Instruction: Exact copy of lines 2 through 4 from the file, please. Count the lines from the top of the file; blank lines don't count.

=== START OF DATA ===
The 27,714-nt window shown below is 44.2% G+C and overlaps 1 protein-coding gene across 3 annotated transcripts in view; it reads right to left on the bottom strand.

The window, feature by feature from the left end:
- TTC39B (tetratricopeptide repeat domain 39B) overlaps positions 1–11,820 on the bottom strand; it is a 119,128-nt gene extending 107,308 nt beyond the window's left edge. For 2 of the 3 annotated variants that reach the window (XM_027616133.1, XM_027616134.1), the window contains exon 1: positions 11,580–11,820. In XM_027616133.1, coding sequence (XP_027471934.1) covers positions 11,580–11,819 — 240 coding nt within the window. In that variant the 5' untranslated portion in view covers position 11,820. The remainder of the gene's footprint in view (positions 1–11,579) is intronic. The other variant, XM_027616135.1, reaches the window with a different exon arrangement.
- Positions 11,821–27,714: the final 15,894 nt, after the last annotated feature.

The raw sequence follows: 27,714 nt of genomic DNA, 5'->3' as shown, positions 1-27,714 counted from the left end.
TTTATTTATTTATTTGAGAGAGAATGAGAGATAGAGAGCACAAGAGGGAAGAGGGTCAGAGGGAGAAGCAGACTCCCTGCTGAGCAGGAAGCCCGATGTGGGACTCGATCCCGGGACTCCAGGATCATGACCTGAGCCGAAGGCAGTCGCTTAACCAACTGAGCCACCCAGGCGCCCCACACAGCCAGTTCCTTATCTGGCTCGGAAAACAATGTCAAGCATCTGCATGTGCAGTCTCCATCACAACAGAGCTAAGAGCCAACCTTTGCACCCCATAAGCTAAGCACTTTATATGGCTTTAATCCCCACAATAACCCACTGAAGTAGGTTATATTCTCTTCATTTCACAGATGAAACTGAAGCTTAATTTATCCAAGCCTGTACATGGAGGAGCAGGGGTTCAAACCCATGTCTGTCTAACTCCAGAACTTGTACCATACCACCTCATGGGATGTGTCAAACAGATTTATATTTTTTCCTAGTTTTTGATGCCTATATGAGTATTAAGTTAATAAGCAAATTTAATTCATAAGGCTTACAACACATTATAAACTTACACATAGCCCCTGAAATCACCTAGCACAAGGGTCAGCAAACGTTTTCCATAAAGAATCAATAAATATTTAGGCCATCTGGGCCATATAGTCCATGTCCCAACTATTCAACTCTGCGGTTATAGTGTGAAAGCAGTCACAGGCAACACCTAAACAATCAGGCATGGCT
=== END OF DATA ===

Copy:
The window, feature by feature from the left end:
- TTC39B (tetratricopeptide repeat domain 39B) overlaps positions 1–11,820 on the bottom strand; it is a 119,128-nt gene extending 107,308 nt beyond the window's left edge. For 2 of the 3 annotated variants that reach the window (XM_027616133.1, XM_027616134.1), the window contains exon 1: positions 11,580–11,820. In XM_027616133.1, coding sequence (XP_027471934.1) covers positions 11,580–11,819 — 240 coding nt within the window. In that variant the 5' untranslated portion in view covers position 11,820. The remainder of the gene's footprint in view (positions 1–11,579) is intronic. The other variant, XM_027616135.1, reaches the window with a different exon arrangement.
- Positions 11,821–27,714: the final 15,894 nt, after the last annotated feature.